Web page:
Sabrina Gmuca, MD
Pediatrics Instructor, Perelman School of Medicine, University of Pennsylvania, Philadelphia, Pa.; Attending Physician, Division of Rheumatology, Children’s Hospital of Philadelphia
Background: One of the few and the proud, Dr. Gmuca is dedicated to pediatric rheumatology, with a focus on pediatric patients with amplified musculoskeletal pain syndromes (AMPS). She views AMPS as a “huge public health issue.”
“Children with chronic pain are over-medicalized,” she says. “The psychosocial consequences of chronic pain impact children’s performance in school, and result in emotional and financial sequelae for their family members. Standardization of care, primarily with a non-pharmacologic approach, is needed to improve the long-term outcomes of affected children.”
By leveraging claims data, she hopes to identify risk factors for opioid exposure among children with juvenile fibromyalgia syndrome (JFMS). The goal: targeted interventions to minimize child opioid use. She also has a pilot grant to investigate the degree of subjective and objective neurocognitive impairment in children with JFMS.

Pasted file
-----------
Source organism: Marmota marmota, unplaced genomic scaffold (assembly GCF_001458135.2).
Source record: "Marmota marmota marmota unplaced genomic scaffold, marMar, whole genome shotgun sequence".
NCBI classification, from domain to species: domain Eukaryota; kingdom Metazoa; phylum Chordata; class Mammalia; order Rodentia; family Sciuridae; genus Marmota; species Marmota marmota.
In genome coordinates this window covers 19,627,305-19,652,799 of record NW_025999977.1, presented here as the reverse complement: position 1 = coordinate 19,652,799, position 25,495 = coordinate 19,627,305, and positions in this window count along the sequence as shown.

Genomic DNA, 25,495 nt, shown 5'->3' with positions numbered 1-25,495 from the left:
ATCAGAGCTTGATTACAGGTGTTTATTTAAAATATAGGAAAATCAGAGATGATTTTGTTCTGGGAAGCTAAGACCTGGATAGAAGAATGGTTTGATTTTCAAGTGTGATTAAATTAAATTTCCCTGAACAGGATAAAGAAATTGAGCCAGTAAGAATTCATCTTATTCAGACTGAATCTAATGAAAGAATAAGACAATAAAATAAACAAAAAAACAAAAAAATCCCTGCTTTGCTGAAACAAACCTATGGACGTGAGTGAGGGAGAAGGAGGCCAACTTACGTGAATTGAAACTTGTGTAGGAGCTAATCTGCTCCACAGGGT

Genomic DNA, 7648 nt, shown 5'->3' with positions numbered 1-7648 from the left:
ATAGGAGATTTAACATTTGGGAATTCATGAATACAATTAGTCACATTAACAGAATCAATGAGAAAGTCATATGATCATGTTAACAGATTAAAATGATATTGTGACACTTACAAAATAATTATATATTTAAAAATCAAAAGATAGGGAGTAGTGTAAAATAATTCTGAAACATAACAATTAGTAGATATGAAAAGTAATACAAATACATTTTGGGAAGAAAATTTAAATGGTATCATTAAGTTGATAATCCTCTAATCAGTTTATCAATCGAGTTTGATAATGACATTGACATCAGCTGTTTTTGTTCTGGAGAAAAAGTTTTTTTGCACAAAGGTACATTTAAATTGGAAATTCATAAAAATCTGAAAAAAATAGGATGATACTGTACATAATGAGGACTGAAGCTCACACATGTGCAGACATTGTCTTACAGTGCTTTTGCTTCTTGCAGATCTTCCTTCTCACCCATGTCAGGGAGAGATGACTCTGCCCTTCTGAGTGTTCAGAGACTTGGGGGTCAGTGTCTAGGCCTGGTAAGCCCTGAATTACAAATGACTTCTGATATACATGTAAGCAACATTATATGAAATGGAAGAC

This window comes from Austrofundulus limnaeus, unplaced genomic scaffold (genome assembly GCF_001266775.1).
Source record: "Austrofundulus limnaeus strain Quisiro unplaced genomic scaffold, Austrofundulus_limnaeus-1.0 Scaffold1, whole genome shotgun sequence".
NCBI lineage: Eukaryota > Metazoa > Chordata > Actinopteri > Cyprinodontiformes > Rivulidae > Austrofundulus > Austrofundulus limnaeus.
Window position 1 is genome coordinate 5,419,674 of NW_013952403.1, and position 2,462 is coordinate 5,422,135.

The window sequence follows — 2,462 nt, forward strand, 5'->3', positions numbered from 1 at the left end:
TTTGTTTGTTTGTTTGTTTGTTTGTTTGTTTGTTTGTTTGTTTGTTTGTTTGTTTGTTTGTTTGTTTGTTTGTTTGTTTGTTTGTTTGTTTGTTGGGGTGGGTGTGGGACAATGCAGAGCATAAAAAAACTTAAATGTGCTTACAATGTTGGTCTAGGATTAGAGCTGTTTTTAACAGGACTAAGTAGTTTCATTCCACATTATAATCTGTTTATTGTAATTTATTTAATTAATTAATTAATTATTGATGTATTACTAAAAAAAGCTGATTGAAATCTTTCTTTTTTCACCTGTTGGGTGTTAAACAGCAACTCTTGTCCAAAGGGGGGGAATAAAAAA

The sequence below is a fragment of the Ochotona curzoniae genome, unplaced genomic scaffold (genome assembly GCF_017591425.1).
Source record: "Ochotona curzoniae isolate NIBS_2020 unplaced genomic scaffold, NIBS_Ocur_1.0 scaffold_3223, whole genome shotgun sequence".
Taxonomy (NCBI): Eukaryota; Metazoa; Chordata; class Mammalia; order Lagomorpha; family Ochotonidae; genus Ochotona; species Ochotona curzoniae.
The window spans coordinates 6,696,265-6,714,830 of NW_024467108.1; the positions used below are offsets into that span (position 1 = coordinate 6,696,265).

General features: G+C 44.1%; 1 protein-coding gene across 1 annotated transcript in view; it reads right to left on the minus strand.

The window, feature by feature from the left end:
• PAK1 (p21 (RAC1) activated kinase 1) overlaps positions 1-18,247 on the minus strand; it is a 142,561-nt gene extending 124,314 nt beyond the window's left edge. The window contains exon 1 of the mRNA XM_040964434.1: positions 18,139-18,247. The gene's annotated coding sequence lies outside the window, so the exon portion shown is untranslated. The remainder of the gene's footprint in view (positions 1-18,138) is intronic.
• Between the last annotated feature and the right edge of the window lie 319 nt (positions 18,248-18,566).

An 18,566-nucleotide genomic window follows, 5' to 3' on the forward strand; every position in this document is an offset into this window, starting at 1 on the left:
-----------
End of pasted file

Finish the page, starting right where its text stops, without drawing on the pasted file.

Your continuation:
Among her many awards, she received a 2016 Rheumatology Research Foundation Pediatric Research Award, a travel award to attend the ACR’s Rheumatology Research Workshop and her institution’s 2017 Distinguished Research Trainee Award.
‘Making definitive decisions regarding my patients’ treatment can be daunting, but I’m embracing the autonomy.’ —Dr. Gmuca
Q: What’s the most fulfilling part of your fellowship training?
A: Getting to know my patients and their families over the course of fellowship and then starting my career at the same institution afforded me the opportunity to see them improve and help them battle bumps in the road. I receive fulfillment by longitudinally seeing them thrive and having their medical needs and questions challenge me as a clinician-scientist.
Q: What’s most challenging?
A: The transition from fellow to attending. Making definitive decisions regarding my patients’ treatment can be daunting, but I’m embracing the autonomy and am grateful to work alongside experienced nurses and physicians who are readily accessible and happy to share their expertise.
Q: What advice do you have for the next generation of rheumatology fellows?
A: I recommend being flexible and open to opportunities that present themselves. Pediatric rheumatology, specifically, is a small field, and being malleable and open-minded to working in a variety of research areas allows for improved collaboration and sharing of resources.
Q: Where do you want to be in 10 years?
A: An independent clinical investigator with established National Institutes of Health (NIH) funding. I aim to be an expert on the management of AMPS, as well as have a track record of published research addressing the etiology, epidemiology and effective treatment strategies for AMPS, as well other types of chronic pain in children.